Occupational thoughts

Covering life on the home front.

Unreal Tournament

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unreal

As I’ve already said: Unreal Tournament III was available free this weekend. And I played it, a lot, perhaps too much. It was free to play last weekend too, although my sense of moral judgment overcame me and although I had the possibility of playing it, I decided not to on the grounds that it was an 18-rated game. And therefore if I played it, it would give me Post-Traumatic-Stress-Disorder and make the parents unhappy. My code of ethics has a limit however, so when it was available for free the second time around, I seized the chance and downloaded it straight away. Humans are like that, don’t try to understand it.
I collected several video samples of me playing UT:3 and there’s something cool to note here: I had to play the game at 800X600 resolution with added power from an external SD card in order to use fraps at the same time as I was playing it.
Any games I have on my PC of late have been Source-Powered (minimum requirements for EP1 engine are 128 MB of RAM and a 64 MB Graphics Card) or they’re just old games (Sin, Commander Keen, Star Control II). Therefore I’ve been pretty lax with setting Anti-aliasing up to 16X, full textures/polygon count. Stuff like that. The only game so complex it forces me to tone down the graphics is Rainbow Six: Vegas 2. A game which interestingly enough uses the 3rd iteration of the Unreal Engine.
However, all this processing power isn’t going to waste. It was clear when the PysX card from Ageia came out that Unreal Tournament was one of those games which would integrate it seamlessly. It’s a game whose graphics supersede it. A little like Crysis. It means that the player-base is restricted to those who have high-spec computers. Which is probably why they ended up releasing an Xbox version.

Gameplay is restricted to it’s classic Unreal roots: It must be fun. It’s like as if some supreme being had found all the things which totally kick ass and just crammed them into a video game. The Warfare game-mode was just a blast. I was amazed at little things you could do which drastically alter gameplay. Open teleports next to strategic vehicles, defend the enemy orb so that they can’t use it to capture one of your nodes, open and close a strategically placed bridge. Despite all that, the game still manages to keep an air of simplicity about it, the aim is one of three things: kill the enemy, capture territory or go steal a flag from their base. The Greed mode is basically a variation between killing the enemy and going to their base. There are some other options called ‘mutations’ my favorite of which slow the game down after each kill so you can see your opponent die in satisfaction and a low-gravity one which effectively messes around with the physics. There are also powerups dotted around the maps which will amplify your gun’s damage/make you invulnerable/invisible. Armour comes in the form of a helmet, thighpads, breastplate or a shield belt.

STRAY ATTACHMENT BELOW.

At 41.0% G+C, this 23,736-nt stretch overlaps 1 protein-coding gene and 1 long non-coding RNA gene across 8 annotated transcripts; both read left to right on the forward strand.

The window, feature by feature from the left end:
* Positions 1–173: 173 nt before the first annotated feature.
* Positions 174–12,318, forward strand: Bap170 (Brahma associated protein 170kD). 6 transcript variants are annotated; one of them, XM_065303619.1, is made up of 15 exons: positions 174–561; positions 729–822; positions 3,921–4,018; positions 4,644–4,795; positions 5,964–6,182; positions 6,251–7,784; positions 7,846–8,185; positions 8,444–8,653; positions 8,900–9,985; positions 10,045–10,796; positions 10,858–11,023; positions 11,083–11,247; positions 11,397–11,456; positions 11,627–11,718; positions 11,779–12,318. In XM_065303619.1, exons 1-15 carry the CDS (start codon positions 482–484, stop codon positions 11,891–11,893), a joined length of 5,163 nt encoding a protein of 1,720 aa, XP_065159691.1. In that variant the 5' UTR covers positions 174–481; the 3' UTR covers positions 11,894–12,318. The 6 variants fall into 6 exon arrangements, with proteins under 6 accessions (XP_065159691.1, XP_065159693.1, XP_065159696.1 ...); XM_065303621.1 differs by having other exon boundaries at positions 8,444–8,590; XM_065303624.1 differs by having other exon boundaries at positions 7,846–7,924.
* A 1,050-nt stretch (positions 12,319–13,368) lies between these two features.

minigun

The weapons are fairly standard, you have a rocket launcher, a sniper, a 1a53r gun and shotgun (flak cannon). But when used in the game they all have little twists to them. Players can be thrown from the blast of a rocket, this doesn’t lead to rocket jumping, but it is useful when you gain a near-miss on an opponent and they’re catapulted out of your way. The link gun can also heal vehicles and buildings, when you kill someone with it, their body turns to a skeleton. If you kill an opponent wielding a pistol, then you can double-wield it.

In fact very little of the game is what I’d call new content. The deep voice that announces domination, headshots, double kills, roadkill, that sort of thing, was indeed pulled straight out of Unreal Tournament 2004. The weapons, however novel are similar to those of UT: 2004. Same with the vehicles.
I know from the new aesthetic that the maps have certainly changed. They’ve taken on a new gritty dark look which seems to be the head of every design document of every game these days. But they still incorporate fairly basic devices such as one-way corridors (so that the conflicts only occur in certain areas of the map). They are still ‘ergonomic’ in the sense that the player is rewarded for exploring and finding places to hide and places which are totally open and vulnerable to any kind of attack. On city maps you can go into some buildings. I really have no gripes with the maps as there’s loads of them, 53 to be exact. It would take you a good while to get through all of them.
There’s a cultural reference to Shakespeare as one of the black characters is named ‘Othello’.
The game has aliens in it. Aliens! 
Hoverboards!
Evil Robots!

Marcus Fenix and Reaper - separated at birth.

Marcus Fenix and Reaper - separated at birth?

Oh, and I never bothered playing the story mode past the first duel. I’m just assuming that the story mode was a set of deathmatches, loosely related by a set of cutscenes which try to show the humanity of some of the characters. I don’t really go for that stuff too often. The way I see it is that a lot of big manly ultra-soldiers (and the occasional woman) have to go kill aliens, and there are some bad guys who aren’t aliens, but I just kind of ignored them.

The only thing that stops me from actually buying this game is the fact that it’s 18-rated (something to do with the box art). And that I’m seen by the family as someone who spends too much. Therefore whenever I try to buy something, the family interject with a ‘I think you spend too much’ speech, then ban me from spending anything. Which is probably the reason I’ve given up trying to earn money.

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Written by Pierre

March 19, 2009 at 18:31

Posted in gaming

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